Nepal has made important steps over the past few years to promote gender equality, but the country still has one of the highest rates of child marriage in the world. 41% of Nepalese girls are married before the age of 18.
The 2015 earthquakes devastated the country and left girls and women in an increasingly vulnerable position, leading to fears that child marriage rates may increase over the next year.
Poverty is both a cause and consequence of child marriage in Nepal. Girls from the wealthiest families marry 2 years later than those from the poorest, who are more likely to be seen as an economic burden, drop out of school and earn little money.
Food insecurity plays a key role too. Nepalese families that do not have enough food to eat are more likely to marry their daughters at a young age to ensure their security and decrease the financial burden. One study shows that 91% of people who were food secure married over the age of 19.
Dowry is also common practice in many communities and is particularly strong in the Terai region, with parents marrying their daughters off at a young age to avoid a higher dowry price.
CARE have highlighted that trafficking, whereby criminals prey on orphaned children and parents, is part of the reason for the rise in child marriage rates after the 2015 earthquakes.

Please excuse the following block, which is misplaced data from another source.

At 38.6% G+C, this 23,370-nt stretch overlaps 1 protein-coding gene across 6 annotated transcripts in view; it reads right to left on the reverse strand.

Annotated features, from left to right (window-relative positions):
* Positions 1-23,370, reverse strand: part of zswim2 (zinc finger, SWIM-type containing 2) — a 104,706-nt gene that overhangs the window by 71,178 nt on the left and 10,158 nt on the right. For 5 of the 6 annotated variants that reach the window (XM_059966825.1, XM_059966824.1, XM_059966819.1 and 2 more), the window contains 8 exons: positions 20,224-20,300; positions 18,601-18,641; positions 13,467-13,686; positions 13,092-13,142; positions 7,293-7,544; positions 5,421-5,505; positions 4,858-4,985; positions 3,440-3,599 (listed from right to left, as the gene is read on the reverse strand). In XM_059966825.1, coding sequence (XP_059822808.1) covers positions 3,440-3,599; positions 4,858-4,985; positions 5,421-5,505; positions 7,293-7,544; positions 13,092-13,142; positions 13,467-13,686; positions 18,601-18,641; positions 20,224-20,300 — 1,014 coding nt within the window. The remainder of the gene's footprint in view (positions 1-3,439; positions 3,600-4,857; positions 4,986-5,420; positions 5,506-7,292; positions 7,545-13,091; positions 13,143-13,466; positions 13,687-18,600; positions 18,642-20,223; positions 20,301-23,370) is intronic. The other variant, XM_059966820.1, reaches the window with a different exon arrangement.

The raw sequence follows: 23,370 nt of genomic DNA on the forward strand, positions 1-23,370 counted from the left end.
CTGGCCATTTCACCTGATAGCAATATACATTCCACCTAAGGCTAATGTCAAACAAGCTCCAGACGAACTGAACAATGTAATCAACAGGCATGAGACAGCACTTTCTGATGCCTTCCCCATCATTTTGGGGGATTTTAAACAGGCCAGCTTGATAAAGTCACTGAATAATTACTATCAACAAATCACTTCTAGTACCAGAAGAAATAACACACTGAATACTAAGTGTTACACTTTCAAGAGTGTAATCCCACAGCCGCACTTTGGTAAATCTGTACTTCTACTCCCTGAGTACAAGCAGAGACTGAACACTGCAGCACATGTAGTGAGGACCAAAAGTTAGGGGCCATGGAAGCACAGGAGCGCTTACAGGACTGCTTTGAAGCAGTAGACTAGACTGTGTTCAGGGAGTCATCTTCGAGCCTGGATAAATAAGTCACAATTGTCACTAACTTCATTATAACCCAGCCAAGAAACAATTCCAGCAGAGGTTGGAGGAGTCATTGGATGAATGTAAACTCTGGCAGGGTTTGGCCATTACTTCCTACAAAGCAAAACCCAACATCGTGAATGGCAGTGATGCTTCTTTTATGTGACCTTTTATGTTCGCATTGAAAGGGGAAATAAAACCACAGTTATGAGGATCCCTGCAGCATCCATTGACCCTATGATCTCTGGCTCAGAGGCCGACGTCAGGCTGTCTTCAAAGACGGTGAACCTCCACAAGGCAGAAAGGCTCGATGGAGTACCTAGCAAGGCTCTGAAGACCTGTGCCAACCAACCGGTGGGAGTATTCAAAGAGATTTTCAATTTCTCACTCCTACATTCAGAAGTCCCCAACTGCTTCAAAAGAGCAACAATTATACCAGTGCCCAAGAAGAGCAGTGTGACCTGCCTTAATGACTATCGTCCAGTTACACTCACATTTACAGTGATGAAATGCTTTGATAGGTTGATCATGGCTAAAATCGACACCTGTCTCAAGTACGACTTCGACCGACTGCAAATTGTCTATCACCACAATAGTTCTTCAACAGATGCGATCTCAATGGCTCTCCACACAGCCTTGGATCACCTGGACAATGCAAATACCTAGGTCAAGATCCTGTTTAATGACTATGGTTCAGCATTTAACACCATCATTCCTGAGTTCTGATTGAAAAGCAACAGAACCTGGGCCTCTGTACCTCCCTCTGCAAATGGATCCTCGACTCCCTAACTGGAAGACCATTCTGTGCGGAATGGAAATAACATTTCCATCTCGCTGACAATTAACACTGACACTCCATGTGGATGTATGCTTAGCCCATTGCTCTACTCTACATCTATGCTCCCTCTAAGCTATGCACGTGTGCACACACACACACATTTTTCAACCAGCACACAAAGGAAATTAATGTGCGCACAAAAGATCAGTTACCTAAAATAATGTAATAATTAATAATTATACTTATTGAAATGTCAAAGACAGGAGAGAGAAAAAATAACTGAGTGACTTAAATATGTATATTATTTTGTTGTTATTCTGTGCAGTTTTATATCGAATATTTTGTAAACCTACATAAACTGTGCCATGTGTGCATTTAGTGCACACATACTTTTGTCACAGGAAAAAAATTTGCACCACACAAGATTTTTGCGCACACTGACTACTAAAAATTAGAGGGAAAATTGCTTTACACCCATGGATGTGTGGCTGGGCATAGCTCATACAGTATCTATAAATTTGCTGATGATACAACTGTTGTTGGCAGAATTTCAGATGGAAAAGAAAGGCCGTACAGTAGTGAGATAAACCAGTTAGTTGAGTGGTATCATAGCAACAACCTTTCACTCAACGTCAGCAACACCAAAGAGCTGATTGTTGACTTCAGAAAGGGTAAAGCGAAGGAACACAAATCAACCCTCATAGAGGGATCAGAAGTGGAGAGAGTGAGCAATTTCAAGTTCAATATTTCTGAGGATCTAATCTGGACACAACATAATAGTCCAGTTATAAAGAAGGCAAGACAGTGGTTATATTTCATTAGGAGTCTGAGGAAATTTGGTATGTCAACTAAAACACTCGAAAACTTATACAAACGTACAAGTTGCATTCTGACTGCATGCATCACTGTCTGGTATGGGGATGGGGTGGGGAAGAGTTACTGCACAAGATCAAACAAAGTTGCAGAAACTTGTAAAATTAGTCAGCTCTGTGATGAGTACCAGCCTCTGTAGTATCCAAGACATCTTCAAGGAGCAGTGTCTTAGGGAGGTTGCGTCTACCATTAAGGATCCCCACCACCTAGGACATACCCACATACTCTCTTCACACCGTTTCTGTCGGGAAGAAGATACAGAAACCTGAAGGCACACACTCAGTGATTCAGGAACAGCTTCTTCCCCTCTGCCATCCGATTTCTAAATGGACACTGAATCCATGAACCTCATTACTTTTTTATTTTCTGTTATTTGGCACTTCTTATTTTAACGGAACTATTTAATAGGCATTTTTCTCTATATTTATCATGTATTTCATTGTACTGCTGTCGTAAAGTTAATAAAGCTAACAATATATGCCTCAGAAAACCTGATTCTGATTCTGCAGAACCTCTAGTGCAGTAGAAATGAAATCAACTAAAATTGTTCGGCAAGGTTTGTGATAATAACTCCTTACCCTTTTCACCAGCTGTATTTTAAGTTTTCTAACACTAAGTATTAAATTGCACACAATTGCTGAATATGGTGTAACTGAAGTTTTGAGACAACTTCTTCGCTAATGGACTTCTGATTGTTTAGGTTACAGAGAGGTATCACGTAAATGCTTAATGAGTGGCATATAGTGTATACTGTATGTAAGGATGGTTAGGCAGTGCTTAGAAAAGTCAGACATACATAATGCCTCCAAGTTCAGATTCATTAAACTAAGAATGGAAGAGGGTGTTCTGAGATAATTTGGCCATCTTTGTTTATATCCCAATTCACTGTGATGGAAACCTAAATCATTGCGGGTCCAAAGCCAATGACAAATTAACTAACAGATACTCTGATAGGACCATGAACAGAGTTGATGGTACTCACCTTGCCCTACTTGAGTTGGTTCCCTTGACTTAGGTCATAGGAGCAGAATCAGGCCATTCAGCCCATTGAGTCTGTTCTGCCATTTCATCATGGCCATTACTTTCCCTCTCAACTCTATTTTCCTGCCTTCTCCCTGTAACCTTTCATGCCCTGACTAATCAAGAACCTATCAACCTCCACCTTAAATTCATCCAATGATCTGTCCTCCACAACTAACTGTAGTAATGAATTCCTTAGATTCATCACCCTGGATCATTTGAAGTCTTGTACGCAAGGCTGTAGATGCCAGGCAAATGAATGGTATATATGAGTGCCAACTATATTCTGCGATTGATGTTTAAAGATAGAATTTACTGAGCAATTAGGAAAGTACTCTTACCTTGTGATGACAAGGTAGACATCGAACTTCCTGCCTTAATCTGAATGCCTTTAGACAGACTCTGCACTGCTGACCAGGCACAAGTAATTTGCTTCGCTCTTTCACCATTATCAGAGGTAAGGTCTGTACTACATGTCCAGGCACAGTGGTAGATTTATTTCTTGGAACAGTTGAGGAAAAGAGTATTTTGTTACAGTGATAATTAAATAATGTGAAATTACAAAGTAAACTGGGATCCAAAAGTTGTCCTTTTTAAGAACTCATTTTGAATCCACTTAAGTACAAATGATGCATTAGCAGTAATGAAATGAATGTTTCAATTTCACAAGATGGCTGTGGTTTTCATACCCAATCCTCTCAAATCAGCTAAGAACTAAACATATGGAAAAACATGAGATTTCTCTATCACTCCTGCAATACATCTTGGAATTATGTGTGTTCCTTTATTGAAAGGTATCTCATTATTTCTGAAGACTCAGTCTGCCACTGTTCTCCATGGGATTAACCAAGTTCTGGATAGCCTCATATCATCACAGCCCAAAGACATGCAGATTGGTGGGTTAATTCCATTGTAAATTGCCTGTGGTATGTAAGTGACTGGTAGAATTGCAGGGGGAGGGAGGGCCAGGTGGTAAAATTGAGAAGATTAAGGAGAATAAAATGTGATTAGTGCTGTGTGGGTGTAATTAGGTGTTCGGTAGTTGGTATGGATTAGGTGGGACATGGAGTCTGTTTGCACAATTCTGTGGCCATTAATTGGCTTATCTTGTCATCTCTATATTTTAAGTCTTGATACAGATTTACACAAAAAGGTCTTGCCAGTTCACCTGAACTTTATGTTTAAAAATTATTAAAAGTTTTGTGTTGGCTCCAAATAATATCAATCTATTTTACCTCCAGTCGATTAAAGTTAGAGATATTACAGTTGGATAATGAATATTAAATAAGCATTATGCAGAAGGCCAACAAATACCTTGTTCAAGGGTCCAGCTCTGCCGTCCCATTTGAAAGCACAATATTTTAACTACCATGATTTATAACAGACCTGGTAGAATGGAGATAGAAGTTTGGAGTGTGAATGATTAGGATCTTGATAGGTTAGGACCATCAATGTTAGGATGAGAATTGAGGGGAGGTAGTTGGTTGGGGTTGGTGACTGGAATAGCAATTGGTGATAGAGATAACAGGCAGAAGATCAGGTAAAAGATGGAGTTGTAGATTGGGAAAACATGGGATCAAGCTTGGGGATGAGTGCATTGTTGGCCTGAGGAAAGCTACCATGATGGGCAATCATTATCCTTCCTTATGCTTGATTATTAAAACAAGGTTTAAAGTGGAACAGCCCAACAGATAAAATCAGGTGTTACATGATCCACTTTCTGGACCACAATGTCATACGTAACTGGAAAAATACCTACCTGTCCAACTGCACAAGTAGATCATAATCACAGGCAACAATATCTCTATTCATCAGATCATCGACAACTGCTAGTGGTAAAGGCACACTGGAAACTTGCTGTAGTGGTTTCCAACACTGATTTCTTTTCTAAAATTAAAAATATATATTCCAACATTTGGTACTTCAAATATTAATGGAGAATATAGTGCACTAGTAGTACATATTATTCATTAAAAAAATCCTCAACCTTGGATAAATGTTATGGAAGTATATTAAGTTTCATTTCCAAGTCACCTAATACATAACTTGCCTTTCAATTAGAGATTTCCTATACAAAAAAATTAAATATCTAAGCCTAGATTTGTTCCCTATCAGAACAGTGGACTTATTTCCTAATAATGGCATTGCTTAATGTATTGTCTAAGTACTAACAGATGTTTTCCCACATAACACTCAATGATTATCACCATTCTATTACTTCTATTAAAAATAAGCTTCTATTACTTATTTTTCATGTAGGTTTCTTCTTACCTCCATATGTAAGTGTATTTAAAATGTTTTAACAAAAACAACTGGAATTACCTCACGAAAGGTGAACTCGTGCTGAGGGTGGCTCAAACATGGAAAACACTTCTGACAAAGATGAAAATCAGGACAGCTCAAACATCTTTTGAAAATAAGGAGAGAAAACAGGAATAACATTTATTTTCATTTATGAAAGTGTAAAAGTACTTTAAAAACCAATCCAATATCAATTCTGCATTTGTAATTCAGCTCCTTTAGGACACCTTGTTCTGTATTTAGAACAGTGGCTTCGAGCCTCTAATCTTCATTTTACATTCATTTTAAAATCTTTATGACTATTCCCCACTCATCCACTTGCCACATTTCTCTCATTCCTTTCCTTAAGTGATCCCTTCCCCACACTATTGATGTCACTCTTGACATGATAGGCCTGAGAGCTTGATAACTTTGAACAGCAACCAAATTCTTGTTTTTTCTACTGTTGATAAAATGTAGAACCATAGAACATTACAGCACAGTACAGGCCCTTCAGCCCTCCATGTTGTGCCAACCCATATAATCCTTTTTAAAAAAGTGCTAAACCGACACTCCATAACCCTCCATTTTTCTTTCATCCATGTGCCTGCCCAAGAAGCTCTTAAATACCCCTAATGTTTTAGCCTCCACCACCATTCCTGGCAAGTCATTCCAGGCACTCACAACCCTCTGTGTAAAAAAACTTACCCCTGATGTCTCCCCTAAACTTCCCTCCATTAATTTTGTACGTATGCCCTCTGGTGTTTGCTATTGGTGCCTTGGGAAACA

Since 2010, the legal age of marriage is 20 for both men and women, or 18 with parental consent, according to the Nepalese Country Code.
The law states that punishment for child marriage is imprisonment for up to three years and a fine of up to 10,000 rupees (£102). Yet reports suggest that this law is rarely enforced.
There has been a great deal of progress in Nepal over the past 3 years with a clear government commitment to ending child marriage and civil society cooperation.
The Ministry of Women, Children and Social Welfare has finalised Nepal’s first national strategy on child marriage with support from UNICEF Nepal and Girls Not Brides Nepal, among others.
However, the post-earthquake and post-fuel crisis environment has meant progress is slow and the national strategy, as well as the development of a national implementation plan, has been delayed.
* Child marriage prevalence is the percentage of women 20-24 years old who were married or in union before they were 18 years old.
* According to UNICEF’s State of the World’s Children 2015.
Girls Not Brides materials